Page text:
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PowerShell

Creating a Function to Test and Compare PowerShell Commands

As you work with PowerShell, and especially when you begin developing scripts, you’ll realize there may be several ways to achieve the same result. How do you decide which is the better option? My first criteria is that the best choice best takes advantage of the PowerShell paradigm.

For example, you might have started with code like this, which is modeled after the way we would have used VBScript.

$c = Get-WMIObject win32_computersystem
$properties = "Manufacturer","Model","Name","TotalPhysicalMemory","HyperVisorPresent"
foreach ($property in $properties) {
"$Property = $($c.$property)"
}

Ostensibly it works.

The results of our computer's properties. (Image Credit: Jeff Hicks)
The results of our computer’s properties. (Image Credit: Jeff Hicks)

 

But this isn’t really good PowerShell. This a better approach to writing our PowerShell.

$c = Get-WMIObject win32_computersystem
$properties = "Manufacturer","Model","Name","TotalPhysicalMemory","HyperVisorPresent"
$c | Select-Object -Property $properties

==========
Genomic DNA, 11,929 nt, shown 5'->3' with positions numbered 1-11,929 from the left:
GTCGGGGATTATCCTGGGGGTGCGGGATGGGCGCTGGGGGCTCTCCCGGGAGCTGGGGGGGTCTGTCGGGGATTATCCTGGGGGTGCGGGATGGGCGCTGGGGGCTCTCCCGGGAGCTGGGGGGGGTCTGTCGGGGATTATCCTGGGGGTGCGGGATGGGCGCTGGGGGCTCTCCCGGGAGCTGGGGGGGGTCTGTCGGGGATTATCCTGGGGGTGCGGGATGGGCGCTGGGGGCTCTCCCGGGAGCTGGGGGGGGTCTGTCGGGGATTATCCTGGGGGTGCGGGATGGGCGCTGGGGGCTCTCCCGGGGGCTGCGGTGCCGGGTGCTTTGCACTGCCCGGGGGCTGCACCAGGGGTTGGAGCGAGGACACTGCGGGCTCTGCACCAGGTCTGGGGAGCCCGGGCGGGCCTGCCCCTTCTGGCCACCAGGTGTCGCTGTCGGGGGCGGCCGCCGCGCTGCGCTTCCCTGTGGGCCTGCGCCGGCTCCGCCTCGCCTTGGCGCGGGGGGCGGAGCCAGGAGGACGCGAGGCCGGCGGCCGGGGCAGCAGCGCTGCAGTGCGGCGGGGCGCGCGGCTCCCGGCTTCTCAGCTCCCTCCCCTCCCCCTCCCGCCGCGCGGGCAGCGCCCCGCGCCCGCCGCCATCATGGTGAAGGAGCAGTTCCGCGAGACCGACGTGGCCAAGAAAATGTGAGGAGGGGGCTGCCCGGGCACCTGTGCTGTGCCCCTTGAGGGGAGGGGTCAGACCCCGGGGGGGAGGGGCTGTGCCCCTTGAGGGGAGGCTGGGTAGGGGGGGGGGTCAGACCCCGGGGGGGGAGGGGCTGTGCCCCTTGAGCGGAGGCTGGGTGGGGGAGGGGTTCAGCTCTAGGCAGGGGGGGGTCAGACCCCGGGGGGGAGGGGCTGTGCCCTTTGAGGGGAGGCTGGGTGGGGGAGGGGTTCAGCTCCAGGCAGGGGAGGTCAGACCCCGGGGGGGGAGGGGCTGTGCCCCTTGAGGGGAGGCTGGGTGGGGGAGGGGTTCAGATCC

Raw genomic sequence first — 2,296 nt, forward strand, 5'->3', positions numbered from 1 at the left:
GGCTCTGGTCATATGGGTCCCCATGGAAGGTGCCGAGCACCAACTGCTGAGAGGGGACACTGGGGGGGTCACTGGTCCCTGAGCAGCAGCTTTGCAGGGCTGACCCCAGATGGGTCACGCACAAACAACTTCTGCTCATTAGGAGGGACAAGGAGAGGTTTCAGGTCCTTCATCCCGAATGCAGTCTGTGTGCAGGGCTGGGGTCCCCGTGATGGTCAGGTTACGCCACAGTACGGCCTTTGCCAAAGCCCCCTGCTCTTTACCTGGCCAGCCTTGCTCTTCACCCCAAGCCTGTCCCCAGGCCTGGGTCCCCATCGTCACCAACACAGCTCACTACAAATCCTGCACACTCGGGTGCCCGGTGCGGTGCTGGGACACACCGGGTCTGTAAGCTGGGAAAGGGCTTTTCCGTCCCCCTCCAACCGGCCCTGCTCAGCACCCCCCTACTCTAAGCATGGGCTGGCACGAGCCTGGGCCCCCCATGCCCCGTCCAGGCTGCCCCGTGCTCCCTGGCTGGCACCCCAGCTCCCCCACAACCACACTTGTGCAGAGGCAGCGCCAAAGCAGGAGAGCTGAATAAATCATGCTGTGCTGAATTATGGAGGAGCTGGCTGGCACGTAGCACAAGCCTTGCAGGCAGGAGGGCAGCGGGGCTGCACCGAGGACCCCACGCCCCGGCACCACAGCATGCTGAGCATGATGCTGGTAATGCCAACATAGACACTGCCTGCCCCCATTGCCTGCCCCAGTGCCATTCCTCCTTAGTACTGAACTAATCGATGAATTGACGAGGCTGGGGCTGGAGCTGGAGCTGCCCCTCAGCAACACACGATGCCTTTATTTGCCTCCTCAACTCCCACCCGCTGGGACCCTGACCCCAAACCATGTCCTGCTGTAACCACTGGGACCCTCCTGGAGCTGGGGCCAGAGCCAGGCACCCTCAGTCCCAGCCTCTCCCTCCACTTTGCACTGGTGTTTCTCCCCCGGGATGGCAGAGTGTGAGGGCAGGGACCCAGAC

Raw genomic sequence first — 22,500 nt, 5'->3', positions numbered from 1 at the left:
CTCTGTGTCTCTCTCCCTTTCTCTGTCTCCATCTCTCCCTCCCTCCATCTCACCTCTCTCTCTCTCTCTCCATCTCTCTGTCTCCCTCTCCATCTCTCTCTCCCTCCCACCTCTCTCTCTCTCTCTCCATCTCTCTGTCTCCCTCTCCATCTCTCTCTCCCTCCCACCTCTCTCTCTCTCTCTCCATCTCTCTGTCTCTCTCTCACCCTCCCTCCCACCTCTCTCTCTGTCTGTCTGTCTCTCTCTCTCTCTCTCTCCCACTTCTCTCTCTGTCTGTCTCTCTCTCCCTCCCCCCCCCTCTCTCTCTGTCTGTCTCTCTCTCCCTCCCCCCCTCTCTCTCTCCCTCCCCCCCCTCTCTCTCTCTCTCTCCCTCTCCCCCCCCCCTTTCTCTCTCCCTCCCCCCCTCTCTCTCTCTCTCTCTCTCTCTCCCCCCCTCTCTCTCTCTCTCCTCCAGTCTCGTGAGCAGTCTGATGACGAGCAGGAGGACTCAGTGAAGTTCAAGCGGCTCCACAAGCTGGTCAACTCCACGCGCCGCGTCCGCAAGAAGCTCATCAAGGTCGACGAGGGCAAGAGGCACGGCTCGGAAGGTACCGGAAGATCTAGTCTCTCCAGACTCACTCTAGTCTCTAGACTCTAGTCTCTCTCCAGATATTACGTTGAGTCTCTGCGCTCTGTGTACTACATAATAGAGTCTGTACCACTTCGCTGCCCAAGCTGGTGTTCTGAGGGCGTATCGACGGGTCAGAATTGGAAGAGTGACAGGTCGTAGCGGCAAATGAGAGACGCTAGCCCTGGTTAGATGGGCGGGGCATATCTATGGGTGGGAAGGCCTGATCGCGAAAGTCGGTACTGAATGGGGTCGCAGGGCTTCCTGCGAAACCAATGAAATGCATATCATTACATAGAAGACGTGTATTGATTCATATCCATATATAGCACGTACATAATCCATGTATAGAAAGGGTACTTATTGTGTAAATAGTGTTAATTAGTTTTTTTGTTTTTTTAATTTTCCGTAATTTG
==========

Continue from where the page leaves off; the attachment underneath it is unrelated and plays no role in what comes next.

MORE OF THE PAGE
Our formatted result for our modified PowerShell code. (Image Credit: Jeff Hicks)
Our formatted result for our modified PowerShell code. (Image Credit: Jeff Hicks)

 

The result is even formatted nicely. This is the first test. Unfortunately there really isn’t a quantitative way to determine that the latter approach is better. This comes from experience. So let’s assume that as you are working you have two equally valid and good PowerShell solutions to a task. Which is better? For me, the next test is legibility. That is, how easy is it to understand and follow what is happening in your code? Which makes more sense to you? Which is easier for someone else to understand? Again, this is a subjective measure.

The final standard, at least for me, is performance. Normally I don’t worry too much if one approach is a few milliseconds faster than another. Usually you can get a sense simply by running the different commands. But the best way is to actually measure the command expression and see how long each takes. Here are some simple examples.